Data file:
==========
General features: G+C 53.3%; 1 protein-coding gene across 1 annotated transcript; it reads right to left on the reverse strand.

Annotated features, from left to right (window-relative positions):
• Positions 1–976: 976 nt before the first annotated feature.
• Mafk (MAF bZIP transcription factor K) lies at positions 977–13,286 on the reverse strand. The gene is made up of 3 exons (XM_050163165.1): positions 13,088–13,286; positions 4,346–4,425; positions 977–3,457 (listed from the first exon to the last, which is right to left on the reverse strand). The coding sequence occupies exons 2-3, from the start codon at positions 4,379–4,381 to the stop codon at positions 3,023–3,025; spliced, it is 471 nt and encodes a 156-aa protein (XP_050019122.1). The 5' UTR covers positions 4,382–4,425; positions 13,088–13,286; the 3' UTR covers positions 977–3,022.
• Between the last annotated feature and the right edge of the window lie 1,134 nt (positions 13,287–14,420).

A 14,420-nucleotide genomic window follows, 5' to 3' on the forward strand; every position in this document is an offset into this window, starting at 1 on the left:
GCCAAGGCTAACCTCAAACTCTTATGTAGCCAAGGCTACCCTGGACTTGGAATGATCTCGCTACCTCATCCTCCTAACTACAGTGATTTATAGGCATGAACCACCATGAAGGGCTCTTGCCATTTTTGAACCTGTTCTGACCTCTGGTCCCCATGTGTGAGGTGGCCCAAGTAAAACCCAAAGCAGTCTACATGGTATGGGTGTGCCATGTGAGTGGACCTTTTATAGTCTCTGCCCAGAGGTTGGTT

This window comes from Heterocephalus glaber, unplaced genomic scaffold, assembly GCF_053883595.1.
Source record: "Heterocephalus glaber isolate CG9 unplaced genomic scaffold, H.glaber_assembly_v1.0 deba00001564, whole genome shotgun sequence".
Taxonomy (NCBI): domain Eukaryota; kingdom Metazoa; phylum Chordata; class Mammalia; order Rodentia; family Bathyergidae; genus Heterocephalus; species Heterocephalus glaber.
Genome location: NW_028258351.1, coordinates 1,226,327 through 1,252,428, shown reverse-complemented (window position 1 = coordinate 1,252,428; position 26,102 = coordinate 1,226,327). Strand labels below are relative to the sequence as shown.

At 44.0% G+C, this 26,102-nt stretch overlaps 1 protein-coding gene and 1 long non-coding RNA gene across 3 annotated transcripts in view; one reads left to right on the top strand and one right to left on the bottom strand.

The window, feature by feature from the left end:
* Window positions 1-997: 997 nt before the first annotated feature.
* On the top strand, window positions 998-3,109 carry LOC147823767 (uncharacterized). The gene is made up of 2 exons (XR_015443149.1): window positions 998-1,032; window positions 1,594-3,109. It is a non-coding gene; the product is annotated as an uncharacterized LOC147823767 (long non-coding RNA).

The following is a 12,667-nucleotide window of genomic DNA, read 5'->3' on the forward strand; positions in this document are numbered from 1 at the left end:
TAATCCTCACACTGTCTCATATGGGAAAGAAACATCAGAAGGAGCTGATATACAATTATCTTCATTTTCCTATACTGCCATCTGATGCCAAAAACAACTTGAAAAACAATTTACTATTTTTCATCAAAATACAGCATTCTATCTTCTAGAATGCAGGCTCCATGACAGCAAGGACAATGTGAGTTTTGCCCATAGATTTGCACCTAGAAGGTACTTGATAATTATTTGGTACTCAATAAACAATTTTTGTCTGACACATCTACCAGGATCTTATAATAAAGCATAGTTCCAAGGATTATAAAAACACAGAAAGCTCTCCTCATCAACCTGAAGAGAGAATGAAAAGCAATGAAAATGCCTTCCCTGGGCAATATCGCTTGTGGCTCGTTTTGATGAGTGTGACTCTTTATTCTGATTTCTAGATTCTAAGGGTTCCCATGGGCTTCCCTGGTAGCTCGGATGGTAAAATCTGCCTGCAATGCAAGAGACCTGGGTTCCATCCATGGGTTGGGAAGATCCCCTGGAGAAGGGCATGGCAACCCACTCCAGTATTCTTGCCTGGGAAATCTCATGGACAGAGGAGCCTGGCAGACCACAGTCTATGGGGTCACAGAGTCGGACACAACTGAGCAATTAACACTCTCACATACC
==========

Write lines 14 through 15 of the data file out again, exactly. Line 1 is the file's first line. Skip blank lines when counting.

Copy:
* Window positions 1-997: 997 nt before the first annotated feature.
* On the top strand, window positions 998-3,109 carry LOC147823767 (uncharacterized). The gene is made up of 2 exons (XR_015443149.1): window positions 998-1,032; window positions 1,594-3,109. It is a non-coding gene; the product is annotated as an uncharacterized LOC147823767 (long non-coding RNA).